The Office of the United States Trade Representative (USTR) has postponed a possible 25% duty on Indian jewelry for six months, giving the countries time to come to terms on an unrelated trade dispute.
The USTR had proposed 25% tariffs on a wide range of jewelry items, in response to digital service taxes imposed by India on U.S. e-tailers that the agency considers “unfair and discriminatory.” The USTR had warned the duties could take effect soon.
The tariffs would have taken a large toll on the Indian jewelry sector; of the 40 Indian items the USTR wanted to make subject to tariffs, 17 were related to jewelry, including gold and silver items. The tariffs would have also affected several Turkish jewelry items, sparking outcry from the industry in that country. While Italy was also subject to tariffs, the list of subjected items did not include jewelry.
The move was not entirely unexpected, with Politico’s Doug Palmer predicting in May that any tariffs would likely be suspended for six months.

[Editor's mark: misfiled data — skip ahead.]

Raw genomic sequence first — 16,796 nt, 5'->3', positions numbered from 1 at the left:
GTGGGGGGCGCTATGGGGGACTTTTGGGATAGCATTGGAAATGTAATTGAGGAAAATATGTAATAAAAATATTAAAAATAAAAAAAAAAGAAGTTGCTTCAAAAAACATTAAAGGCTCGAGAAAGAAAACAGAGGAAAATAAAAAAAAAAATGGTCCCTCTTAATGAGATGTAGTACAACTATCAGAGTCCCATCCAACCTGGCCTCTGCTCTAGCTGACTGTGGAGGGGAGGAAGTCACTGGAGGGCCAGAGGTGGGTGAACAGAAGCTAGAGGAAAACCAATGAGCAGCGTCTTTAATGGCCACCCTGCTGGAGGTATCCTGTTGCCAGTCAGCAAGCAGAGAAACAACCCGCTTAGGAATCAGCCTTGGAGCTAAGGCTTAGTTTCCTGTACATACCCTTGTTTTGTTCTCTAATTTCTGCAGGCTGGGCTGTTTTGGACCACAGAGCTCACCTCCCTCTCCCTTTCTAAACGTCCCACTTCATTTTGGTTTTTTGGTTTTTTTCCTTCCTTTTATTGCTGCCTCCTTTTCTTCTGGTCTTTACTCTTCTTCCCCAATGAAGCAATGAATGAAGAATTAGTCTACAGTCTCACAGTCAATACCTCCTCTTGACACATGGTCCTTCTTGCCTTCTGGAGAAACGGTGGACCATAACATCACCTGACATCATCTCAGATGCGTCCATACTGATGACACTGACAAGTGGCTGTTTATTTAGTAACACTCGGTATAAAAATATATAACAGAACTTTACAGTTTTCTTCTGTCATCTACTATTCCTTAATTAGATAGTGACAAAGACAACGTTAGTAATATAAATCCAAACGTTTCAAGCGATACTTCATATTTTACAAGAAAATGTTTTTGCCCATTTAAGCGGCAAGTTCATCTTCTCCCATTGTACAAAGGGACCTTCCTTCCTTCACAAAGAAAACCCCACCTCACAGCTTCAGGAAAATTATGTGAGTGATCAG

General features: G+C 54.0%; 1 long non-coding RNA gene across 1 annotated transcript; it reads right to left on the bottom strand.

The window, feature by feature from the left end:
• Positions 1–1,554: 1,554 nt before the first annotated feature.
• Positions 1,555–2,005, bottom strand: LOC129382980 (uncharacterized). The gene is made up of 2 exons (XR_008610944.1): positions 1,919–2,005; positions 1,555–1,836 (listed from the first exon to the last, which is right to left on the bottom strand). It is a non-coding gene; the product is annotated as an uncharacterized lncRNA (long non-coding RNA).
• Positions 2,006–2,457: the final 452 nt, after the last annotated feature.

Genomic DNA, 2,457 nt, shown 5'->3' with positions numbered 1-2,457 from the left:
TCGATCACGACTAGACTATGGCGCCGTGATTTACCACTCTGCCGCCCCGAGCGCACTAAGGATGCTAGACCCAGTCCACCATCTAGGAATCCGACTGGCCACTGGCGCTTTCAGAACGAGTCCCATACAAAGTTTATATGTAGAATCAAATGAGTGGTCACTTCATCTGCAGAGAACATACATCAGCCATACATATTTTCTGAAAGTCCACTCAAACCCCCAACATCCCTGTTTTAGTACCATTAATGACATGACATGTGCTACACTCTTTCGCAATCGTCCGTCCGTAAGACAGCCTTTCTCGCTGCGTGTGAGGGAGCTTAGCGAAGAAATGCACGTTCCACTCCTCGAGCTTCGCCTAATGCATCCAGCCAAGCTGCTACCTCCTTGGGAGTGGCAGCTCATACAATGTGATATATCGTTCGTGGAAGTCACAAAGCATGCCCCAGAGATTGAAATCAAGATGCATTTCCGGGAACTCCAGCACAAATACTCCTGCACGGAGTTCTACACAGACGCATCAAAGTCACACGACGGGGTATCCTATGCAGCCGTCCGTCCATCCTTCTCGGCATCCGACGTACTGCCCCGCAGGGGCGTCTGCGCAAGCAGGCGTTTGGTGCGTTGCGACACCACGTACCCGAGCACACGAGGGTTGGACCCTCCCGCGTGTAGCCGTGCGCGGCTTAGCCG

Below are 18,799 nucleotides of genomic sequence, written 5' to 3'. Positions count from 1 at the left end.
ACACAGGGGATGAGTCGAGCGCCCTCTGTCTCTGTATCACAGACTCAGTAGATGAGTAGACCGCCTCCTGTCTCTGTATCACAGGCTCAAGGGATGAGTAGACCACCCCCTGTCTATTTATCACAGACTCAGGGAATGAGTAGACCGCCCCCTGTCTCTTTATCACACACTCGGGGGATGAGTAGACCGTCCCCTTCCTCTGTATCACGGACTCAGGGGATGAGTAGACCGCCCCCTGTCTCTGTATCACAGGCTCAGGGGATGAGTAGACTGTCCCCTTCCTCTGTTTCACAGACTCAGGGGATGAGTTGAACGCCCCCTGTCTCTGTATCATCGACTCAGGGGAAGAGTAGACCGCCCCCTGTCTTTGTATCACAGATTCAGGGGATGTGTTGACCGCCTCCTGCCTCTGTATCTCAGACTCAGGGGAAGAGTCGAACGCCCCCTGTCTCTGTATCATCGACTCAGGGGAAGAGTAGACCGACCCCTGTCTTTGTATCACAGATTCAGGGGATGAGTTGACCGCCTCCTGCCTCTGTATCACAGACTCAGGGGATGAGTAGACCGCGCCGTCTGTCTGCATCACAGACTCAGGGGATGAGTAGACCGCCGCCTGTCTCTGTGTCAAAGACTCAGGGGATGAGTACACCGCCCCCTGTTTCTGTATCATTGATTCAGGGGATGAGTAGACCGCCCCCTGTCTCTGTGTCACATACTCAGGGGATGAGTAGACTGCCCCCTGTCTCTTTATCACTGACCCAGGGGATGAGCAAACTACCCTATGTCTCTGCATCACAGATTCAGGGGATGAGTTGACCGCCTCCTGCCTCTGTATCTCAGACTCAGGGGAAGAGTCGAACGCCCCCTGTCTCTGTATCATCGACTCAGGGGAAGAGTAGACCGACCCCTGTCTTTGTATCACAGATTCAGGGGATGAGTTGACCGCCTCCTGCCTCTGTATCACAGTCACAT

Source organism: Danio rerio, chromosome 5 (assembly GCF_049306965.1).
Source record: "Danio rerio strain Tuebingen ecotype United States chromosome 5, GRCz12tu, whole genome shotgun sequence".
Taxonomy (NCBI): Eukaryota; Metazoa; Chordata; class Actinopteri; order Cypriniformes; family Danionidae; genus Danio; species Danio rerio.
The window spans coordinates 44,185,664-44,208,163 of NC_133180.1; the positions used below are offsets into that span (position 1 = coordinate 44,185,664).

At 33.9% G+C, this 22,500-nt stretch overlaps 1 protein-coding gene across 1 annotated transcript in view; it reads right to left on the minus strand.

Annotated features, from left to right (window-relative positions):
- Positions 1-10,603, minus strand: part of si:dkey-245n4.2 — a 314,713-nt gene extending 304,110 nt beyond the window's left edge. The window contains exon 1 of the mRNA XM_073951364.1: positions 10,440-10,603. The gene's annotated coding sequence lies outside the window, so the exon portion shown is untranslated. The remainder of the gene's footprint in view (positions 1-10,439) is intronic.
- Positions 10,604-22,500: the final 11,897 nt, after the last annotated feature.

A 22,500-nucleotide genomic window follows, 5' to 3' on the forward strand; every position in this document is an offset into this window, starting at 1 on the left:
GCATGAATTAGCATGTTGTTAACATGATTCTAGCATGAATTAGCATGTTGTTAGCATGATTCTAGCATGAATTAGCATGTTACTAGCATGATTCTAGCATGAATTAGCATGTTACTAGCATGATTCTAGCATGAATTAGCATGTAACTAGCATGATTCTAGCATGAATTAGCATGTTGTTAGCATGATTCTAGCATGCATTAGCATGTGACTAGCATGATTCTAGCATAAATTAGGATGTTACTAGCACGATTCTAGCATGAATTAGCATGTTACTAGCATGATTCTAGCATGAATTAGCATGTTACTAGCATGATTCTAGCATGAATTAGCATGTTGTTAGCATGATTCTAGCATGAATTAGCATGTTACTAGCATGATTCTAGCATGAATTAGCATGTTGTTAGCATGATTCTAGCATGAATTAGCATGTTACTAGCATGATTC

But the threat is not over, with United States Trade Representative Katherine Tai warning in a statement that imposing tariffs remains an “option” if the upcoming months of talks fail to bear fruit.
“The United States is focused on finding a multilateral solution to a range of key issues related to international taxation, including our concerns with digital services taxes,” she said. “Today’s actions provide time for those negotiations to continue to make progress.”
The mere threat of the United States imposing a 25% jewelry duty garnered considerable alarm in India. Speakers from the country’s apex body, the Gem and Jewellery Export Promotion Council (GJEPC), made their case against the tariffs at a public hearing on May 10.
The group noted that the United States is the number one market for India’s gem and jewelry products, accounting for 25.6% of its gem and jewelry exports.
“The imposition of the proposed 25% import duty on 17 Indian jewelry items would have immensely impacted this labor-intensive sector with loss of jobs and livelihoods and a shift of business to countries such as China and Mexico,” said GJEPC president Colin Shah in a statement.
“American jewelry companies also bank on Indian companies to fund their business by giving long credit and memo facilities, which would have major repercussions. Indian companies have established an estimated 500 offices around the USA that provide thousands of high-paying white-collar jobs to locals; the imposition of [a] duty could affect all these jobs as the Indo-U.S. jewelry business would become unviable.”
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